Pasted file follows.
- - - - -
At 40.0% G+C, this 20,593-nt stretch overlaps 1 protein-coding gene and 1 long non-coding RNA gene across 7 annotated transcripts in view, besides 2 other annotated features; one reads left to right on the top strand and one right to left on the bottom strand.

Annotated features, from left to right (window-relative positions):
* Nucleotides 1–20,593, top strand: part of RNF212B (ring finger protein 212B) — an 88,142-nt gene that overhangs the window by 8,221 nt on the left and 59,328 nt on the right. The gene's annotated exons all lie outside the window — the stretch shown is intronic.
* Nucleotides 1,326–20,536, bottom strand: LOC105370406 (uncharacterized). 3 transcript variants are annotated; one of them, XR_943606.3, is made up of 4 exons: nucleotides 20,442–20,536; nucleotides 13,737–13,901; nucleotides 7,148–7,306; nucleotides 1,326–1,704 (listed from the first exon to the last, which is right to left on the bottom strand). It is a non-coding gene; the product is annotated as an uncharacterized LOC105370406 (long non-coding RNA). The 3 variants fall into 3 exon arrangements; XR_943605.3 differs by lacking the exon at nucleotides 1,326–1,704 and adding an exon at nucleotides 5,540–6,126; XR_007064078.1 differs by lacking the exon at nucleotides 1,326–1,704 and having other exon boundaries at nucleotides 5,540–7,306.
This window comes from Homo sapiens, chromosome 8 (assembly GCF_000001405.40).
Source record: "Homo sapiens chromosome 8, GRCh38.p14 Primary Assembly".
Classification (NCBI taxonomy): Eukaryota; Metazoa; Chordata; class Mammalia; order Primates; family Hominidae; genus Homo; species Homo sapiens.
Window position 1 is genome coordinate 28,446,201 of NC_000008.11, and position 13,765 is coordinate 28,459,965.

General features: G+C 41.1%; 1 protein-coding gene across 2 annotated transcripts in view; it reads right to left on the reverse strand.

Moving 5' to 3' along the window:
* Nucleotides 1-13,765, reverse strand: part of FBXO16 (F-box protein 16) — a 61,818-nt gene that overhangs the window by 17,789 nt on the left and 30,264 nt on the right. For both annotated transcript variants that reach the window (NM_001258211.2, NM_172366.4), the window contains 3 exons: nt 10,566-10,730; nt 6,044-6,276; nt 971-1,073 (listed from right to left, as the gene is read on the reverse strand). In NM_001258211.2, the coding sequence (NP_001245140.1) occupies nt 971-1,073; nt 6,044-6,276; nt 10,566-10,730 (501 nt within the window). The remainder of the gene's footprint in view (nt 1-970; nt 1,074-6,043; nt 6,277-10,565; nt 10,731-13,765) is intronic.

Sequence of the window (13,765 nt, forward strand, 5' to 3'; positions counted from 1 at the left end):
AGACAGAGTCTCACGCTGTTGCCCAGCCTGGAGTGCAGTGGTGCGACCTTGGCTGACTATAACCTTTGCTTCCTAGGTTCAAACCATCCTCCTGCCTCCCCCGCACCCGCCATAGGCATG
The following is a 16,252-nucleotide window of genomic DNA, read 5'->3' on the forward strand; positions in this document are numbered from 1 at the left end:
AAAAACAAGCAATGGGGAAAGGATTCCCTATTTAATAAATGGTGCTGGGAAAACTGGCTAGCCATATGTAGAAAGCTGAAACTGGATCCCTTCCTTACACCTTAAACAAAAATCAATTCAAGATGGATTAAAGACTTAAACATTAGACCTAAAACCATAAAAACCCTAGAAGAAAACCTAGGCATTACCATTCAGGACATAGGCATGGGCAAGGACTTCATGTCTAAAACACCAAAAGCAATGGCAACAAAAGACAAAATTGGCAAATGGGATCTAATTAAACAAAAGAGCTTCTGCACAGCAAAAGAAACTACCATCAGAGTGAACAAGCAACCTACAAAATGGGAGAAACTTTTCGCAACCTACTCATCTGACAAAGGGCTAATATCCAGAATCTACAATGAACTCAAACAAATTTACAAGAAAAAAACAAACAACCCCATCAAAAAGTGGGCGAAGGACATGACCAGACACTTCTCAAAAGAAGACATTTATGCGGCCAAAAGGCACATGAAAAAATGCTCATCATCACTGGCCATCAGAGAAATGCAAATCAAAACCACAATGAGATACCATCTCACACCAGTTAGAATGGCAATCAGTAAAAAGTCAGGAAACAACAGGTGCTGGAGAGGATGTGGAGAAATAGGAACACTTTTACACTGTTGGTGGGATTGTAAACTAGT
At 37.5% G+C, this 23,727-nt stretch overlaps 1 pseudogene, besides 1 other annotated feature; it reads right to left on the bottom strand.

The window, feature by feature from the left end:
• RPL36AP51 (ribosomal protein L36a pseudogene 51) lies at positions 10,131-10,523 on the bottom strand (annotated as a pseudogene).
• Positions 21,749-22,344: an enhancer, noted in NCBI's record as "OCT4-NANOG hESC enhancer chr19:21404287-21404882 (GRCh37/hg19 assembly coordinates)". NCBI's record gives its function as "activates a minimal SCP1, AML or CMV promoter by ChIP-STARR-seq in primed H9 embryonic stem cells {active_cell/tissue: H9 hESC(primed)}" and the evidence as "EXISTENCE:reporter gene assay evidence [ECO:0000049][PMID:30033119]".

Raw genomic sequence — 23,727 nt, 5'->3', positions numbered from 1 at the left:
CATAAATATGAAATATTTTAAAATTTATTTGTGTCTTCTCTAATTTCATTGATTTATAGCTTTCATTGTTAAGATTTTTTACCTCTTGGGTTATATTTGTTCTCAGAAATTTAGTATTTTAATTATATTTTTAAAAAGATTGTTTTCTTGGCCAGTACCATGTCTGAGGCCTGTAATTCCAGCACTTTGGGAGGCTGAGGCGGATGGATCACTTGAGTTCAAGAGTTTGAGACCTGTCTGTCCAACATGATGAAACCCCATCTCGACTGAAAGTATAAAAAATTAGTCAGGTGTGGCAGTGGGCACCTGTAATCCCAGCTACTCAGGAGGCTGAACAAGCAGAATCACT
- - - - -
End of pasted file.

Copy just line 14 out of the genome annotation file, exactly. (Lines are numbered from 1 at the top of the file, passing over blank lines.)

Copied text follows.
The following is a 16,252-nucleotide window of genomic DNA, read 5'->3' on the forward strand; positions in this document are numbered from 1 at the left end: